Big banks to pay $6B for market manipulation

Loretta Lynch, Obama, Baltimore
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Six of the biggest names in finance have agreed to pay nearly $6 billion dollars in penalties, with five pleading guilty to criminal charges over long-running manipulation of key financial markets.

The Justice Department announced the massive settlement Wednesday, its latest in a series of deals to bring to a close probes of financial manipulation of everything from benchmark interest rates to top currency exchanges.

{mosads}Attorney General Loretta Lynch said the latest settlement brings to an end a manipulation scheme of “breathtaking flagrancy,” in which traders conspired to artificially alter currency exchange markets to obtain illicit profits.

U.S. authorities said that traders from competing banks frequently used chat rooms to conspire with each other to maximize profits for their institutions by manipulating currency trades, forming a group they dubbed “the cartel.” Dating back to 2007, Lynch said traders “acted as partners rather than competitors” in a “brazen display of collusion.”

The banks will pay the Justice Department and the Federal Reserve a total of $5.7 billion in criminal penalties, with most of the institutions also agreeing to plead guilty to some criminal charges.

Barclays, Citigroup, JPMorgan and the Royal Bank of Scotland all agreed to plead guilty to charges of conspiring to fix prices. UBS agreed to plead guilty to charges stemming from a previous investigation after the bank’s role in this new probe led the Justice Department to toss out a prior agreement not to seek criminal charges. Bank of America agreed to pay a fine as well.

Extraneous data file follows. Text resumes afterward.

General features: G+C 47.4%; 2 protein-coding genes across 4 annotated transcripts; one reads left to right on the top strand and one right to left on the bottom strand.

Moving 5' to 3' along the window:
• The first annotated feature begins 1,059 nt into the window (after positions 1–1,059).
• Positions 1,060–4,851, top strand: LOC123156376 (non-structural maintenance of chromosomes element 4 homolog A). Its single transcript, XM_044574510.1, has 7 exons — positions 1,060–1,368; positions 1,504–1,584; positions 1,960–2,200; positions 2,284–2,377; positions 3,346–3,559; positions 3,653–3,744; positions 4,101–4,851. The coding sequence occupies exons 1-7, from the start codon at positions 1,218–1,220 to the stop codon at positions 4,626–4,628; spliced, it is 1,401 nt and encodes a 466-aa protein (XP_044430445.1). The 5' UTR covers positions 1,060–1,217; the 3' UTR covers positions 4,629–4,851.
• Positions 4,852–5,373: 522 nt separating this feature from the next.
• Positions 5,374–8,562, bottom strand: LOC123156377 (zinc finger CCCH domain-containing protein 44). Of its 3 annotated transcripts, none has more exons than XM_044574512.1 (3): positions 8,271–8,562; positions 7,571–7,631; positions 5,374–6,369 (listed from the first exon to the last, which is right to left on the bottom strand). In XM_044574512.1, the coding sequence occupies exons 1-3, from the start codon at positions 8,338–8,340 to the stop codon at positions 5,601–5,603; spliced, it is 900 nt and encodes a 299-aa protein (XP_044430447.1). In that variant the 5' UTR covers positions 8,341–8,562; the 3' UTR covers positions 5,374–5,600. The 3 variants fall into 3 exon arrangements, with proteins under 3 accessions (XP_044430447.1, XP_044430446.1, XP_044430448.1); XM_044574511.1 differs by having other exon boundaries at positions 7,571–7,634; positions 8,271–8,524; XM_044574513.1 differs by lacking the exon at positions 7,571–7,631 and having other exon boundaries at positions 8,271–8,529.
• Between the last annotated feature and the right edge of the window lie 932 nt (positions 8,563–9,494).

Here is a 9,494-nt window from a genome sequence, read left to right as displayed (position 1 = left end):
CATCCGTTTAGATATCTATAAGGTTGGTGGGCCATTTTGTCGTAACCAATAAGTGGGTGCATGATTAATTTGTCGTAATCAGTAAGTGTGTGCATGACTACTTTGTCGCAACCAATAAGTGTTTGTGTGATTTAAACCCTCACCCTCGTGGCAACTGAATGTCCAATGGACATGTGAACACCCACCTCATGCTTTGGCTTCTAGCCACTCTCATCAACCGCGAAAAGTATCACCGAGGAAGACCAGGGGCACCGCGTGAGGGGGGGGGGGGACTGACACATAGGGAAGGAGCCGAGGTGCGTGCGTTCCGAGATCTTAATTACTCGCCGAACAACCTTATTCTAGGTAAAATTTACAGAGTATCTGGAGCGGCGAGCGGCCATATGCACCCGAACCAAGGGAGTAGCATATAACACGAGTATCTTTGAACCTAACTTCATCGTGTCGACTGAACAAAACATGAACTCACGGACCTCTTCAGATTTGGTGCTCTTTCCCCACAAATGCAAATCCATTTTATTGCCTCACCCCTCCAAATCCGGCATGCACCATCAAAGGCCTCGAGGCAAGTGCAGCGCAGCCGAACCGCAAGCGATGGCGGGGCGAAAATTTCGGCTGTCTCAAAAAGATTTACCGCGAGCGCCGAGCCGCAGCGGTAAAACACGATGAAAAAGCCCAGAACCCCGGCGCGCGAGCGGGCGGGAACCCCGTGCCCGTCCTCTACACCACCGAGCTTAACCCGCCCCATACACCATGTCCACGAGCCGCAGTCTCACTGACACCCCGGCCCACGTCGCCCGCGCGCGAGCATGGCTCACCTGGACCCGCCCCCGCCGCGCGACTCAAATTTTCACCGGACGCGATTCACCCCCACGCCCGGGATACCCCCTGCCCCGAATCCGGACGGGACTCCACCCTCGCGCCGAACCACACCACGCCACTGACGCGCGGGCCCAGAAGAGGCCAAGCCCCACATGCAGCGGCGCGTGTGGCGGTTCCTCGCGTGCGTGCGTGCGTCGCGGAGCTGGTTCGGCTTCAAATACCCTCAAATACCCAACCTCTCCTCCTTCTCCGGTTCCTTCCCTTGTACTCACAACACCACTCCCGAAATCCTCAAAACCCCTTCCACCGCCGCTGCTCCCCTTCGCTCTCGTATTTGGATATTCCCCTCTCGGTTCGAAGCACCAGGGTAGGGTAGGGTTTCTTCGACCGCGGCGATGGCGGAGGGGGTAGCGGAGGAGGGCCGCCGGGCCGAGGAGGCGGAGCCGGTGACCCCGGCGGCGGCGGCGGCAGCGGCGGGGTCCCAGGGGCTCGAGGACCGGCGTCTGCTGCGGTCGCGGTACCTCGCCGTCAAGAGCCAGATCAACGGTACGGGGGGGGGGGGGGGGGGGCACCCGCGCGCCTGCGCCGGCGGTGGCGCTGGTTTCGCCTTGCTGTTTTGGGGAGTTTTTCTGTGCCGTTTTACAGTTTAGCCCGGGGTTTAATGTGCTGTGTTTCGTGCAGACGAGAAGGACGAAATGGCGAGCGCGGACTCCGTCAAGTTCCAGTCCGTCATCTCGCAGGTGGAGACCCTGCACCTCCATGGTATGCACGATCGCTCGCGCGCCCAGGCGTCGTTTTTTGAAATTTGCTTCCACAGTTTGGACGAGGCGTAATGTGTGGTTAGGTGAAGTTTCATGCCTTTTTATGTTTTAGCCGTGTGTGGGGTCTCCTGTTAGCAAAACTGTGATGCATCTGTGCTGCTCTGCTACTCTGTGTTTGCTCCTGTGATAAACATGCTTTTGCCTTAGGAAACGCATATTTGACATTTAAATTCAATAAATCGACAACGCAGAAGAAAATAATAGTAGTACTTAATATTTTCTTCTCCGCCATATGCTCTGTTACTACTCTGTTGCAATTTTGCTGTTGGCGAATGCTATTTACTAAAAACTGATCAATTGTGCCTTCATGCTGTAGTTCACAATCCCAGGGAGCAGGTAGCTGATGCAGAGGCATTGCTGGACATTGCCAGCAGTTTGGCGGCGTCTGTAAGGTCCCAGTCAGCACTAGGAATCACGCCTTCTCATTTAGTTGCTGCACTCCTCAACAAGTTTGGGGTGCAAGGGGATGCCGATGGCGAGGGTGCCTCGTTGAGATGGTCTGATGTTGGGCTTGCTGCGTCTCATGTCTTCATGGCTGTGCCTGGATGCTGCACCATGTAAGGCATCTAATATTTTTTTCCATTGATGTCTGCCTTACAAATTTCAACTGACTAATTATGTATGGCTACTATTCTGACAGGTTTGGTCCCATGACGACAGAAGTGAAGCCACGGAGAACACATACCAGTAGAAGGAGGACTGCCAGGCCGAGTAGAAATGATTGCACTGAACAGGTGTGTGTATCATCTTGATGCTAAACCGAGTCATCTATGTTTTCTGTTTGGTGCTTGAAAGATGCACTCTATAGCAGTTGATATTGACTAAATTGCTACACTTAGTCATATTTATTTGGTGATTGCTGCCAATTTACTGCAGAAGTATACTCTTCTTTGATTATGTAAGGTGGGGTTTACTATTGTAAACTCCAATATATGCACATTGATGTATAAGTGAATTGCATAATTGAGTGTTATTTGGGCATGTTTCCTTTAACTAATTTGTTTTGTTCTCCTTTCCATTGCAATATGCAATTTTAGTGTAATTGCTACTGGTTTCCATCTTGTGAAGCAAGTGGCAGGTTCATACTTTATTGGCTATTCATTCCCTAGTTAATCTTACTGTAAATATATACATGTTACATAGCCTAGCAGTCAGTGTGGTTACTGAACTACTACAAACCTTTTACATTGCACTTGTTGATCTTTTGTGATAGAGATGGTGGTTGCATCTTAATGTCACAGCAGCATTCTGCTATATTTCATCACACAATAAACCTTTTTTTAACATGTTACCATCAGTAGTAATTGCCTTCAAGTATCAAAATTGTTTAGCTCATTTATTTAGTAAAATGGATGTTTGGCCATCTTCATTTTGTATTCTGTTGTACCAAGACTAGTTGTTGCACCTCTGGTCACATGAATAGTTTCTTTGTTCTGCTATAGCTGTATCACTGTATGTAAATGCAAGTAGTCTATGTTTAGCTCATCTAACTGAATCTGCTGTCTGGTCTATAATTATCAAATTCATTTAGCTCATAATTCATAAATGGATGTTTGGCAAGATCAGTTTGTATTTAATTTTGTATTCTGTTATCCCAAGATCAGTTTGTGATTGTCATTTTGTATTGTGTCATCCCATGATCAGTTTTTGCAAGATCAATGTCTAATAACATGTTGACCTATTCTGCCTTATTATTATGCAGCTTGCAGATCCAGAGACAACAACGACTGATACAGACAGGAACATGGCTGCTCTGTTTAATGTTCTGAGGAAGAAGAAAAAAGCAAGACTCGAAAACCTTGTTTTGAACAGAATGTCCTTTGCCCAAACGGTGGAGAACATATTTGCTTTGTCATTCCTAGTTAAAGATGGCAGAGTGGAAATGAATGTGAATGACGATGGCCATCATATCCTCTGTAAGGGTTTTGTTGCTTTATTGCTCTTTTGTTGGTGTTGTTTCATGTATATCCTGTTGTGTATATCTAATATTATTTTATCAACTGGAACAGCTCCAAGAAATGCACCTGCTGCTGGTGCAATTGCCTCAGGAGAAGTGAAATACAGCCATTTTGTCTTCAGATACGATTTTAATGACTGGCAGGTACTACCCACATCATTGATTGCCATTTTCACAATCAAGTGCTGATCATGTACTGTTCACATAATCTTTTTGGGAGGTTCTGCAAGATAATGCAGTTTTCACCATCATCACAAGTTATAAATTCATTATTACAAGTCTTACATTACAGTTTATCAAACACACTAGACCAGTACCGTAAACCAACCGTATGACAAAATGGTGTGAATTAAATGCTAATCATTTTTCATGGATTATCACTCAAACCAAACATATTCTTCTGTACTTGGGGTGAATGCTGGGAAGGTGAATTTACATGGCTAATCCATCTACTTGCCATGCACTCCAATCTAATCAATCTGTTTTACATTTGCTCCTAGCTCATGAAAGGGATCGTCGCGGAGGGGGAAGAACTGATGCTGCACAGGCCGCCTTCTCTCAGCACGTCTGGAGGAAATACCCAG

The announcement is just the most recent in a string of settlements the government has struck with huge banks over industrywide bad behavior.

In April, Deutsche Bank agreed to pay a record $2.5 billion in fines, and fire several employees, for its role in rate-rigging. And in November, five large banks agreed to pay a combined $4.25 billion in penalties to U.S. and British authorities.

But those eye-popping numbers are unlikely to tamp down complaints from some lawmakers, like Sen. Elizabeth Warren (D-Mass.), and from outside groups that complain the government has failed to bring charges against top executives for illegal activity at their banks. Rather, they contend banks are happy to continue paying large fines as the cost of doing business.

On Tuesday, UBS announced it will pay $545 million to settle claims that it was manipulating the foreign exchange market. The bank also noted that the Justice Department terminated a 2012 non-prosecution agreement it struck with the bank, which was part of a previous settlement over interest-rate-rigging where the bank paid $1.5 billion.

But the government argued that the new charges violated the terms of that deal.

While the bank faces no criminal charges from the recent currency probe, the bank agreed to plead guilty to wire fraud stemming from the previous rate-rigging investigation, and attributed the misbehavior to “a small number of employees.”

Tags Anti-competitive behaviour Bank of America Elizabeth Warren JPMorgan Chase Price fixing UBS
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